Posted Tuesday, March 20, 2012 at 8:54 AM  

Verified Answer

I'll throw in iSpeech's text to speech . In my opinion they have the most human sounding voices available, even a tad better than Ivona (although their Polish stuff is amazing). iSpeech offers quite a bit for free/very low fee. Might be just what you are looking for. They also offer some limited speech recognition should you ever need that. Their text to speech is top notch though. I used the service to turn my college reading into mp3s to listen to while cooking and similar when I couldn't read.


Posted Wednesday, March 21, 2012 at 10:20 PM  

Verified Answer

We use the text to speech in Captivate. They are pretty good. You will just need to give the pauses at the right places.

 


Michael Case

5 posts

Posted Monday, July 30, 2012 at 10:26 AM  

Hello Joy,

 

 

I have found that no matter what TTS software or voice I use, there are far too many oddities in pronunciation to efficiently and cost effectively use one for narration. Besides, finding a professional narrator is easy, and depending on who you choose, it can be inexpensive as well.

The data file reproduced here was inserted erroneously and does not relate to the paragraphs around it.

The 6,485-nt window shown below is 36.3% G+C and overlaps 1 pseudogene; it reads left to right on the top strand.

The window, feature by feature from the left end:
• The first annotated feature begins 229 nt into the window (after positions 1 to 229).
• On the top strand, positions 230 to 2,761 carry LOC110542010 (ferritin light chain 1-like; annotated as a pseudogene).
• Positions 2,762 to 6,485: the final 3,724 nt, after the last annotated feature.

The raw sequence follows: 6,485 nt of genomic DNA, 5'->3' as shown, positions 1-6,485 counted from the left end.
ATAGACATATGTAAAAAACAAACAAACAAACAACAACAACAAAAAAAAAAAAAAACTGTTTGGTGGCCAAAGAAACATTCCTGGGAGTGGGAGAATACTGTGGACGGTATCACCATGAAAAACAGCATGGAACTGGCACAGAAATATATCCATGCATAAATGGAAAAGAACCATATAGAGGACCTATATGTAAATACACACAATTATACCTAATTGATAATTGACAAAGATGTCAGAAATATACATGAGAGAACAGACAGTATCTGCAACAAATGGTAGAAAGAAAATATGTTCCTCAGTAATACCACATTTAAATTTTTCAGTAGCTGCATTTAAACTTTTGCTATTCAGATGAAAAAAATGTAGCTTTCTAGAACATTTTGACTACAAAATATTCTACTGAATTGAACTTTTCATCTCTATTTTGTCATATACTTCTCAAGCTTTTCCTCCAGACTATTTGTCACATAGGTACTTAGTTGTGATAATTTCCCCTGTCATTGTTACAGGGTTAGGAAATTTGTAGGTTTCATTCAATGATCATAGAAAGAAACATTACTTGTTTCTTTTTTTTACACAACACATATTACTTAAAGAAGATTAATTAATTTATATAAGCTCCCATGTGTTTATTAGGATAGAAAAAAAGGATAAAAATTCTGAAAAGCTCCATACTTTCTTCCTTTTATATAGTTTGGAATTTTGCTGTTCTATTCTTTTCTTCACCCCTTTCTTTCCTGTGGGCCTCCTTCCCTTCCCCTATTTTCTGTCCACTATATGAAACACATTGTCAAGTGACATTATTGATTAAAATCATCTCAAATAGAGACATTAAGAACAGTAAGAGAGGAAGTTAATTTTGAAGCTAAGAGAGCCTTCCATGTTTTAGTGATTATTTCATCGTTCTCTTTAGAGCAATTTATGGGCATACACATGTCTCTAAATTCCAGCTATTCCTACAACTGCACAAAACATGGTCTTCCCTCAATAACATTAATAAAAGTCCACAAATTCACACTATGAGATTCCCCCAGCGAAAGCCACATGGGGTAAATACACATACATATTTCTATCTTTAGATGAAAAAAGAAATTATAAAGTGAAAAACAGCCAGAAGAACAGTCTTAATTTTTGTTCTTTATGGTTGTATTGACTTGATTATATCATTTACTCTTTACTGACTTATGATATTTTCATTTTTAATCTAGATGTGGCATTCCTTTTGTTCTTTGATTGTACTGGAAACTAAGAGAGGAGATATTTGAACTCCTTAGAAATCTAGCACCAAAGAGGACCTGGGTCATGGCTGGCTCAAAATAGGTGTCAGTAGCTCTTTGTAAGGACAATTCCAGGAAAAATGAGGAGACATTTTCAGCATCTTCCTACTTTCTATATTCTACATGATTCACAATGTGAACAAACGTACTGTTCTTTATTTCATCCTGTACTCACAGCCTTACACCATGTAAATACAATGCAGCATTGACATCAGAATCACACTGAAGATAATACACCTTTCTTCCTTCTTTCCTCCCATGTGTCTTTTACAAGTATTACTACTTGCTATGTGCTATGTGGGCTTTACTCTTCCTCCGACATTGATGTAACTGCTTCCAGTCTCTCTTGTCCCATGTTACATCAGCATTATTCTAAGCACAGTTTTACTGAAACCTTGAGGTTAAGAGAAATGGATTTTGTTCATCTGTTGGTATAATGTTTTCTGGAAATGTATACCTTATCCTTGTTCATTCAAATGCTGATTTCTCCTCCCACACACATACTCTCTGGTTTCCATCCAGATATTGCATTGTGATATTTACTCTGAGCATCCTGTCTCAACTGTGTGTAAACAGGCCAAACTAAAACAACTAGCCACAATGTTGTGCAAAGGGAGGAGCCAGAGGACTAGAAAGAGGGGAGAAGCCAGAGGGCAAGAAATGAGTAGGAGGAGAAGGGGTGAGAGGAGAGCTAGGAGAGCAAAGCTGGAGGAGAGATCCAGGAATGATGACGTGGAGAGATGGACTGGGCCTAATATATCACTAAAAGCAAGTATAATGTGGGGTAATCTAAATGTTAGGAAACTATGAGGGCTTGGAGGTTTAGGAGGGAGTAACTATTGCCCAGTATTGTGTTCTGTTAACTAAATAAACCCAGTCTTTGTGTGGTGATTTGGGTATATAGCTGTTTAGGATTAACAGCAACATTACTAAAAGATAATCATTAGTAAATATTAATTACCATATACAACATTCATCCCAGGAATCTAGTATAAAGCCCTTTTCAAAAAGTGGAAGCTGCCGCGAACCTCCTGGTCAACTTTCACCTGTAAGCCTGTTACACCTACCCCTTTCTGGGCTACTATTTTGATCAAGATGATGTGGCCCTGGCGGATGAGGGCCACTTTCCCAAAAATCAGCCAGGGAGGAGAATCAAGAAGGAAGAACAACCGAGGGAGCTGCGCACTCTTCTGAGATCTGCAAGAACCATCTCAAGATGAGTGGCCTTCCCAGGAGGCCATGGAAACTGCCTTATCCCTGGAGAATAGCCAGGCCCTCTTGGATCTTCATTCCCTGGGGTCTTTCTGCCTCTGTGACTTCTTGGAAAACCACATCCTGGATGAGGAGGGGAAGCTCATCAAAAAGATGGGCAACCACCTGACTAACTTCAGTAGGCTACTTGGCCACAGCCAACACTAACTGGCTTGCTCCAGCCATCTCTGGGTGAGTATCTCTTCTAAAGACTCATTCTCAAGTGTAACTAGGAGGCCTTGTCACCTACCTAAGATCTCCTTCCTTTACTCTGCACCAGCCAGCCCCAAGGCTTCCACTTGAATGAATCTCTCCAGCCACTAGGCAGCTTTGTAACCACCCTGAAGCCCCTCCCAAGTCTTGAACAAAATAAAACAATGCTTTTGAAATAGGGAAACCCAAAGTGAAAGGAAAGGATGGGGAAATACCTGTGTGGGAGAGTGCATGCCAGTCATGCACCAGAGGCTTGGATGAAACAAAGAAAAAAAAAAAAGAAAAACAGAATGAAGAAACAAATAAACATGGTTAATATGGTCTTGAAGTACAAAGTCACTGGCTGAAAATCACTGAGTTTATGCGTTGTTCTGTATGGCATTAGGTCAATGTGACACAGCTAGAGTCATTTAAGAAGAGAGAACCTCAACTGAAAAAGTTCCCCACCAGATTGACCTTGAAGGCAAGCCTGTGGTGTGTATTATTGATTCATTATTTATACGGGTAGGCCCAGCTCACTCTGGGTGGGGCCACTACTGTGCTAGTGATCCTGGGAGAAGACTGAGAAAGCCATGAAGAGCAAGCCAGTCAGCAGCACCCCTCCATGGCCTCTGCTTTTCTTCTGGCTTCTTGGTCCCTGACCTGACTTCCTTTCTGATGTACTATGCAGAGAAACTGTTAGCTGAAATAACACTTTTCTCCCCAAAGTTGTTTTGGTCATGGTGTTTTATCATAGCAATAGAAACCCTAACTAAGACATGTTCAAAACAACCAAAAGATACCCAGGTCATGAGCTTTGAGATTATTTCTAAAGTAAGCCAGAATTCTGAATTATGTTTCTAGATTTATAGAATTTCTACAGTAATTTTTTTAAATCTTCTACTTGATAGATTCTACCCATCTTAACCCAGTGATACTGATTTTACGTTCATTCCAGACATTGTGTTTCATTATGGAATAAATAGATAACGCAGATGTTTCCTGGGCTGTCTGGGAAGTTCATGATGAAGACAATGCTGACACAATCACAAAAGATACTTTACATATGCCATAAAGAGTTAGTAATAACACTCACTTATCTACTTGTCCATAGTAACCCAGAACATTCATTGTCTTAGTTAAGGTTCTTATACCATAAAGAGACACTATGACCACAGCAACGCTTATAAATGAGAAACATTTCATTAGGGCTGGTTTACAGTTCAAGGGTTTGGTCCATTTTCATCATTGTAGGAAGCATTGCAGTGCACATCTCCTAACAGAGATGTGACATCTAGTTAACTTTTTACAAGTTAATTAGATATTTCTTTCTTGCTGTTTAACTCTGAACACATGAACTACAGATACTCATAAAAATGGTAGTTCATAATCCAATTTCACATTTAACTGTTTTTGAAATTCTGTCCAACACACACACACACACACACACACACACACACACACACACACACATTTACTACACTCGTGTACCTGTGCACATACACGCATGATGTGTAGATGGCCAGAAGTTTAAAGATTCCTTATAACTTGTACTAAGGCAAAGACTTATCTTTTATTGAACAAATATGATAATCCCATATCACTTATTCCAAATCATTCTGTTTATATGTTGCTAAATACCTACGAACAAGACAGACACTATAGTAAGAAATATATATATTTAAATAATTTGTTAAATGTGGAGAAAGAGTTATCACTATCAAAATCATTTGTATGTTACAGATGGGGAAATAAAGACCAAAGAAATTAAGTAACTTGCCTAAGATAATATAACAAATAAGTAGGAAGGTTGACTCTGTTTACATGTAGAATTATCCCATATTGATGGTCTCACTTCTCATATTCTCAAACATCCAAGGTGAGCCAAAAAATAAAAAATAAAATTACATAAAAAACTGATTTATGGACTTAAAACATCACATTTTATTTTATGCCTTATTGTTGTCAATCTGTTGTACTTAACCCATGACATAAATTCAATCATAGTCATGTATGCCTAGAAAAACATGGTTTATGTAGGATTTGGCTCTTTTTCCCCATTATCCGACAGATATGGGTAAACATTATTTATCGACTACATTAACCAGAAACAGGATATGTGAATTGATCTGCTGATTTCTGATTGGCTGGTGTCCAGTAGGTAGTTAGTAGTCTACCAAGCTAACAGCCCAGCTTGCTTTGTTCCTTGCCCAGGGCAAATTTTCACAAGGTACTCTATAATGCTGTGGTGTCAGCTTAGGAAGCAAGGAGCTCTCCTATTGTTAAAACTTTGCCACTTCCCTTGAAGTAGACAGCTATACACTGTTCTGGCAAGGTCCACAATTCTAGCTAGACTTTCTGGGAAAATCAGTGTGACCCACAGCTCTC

Check out The Narrator Files. They price narration by the page, and they have exemplary voice talent.

 

Best!

 

Mike

 


1,777 posts

Posted Wednesday, October 03, 2012 at 8:42 AM  

Text Speaker works really well for me, gives great control over pronunciation and it works with just about every voice.  I prefer the Ivona voices since they have excellent human sound quality. Here is a page with Ivona and AT&T voices you can sample:
http://www.deskshare.com/text-to-speech-voices.aspx


Gnaneswar R

32 posts

Posted Monday, January 14, 2013 at 8:49 AM  

Amazing suggestions from articulates enthusiasts that's why i love E-Learning Heroes


User Rank Brian Allen

1,284 posts

Posted Thursday, January 31, 2013 at 5:33 AM  

Wondering if anyone here has used the TTS built into Microsoft Office to narrate for elearning?  Wonder if there would be a way to record the narration and then use it in an elearning course...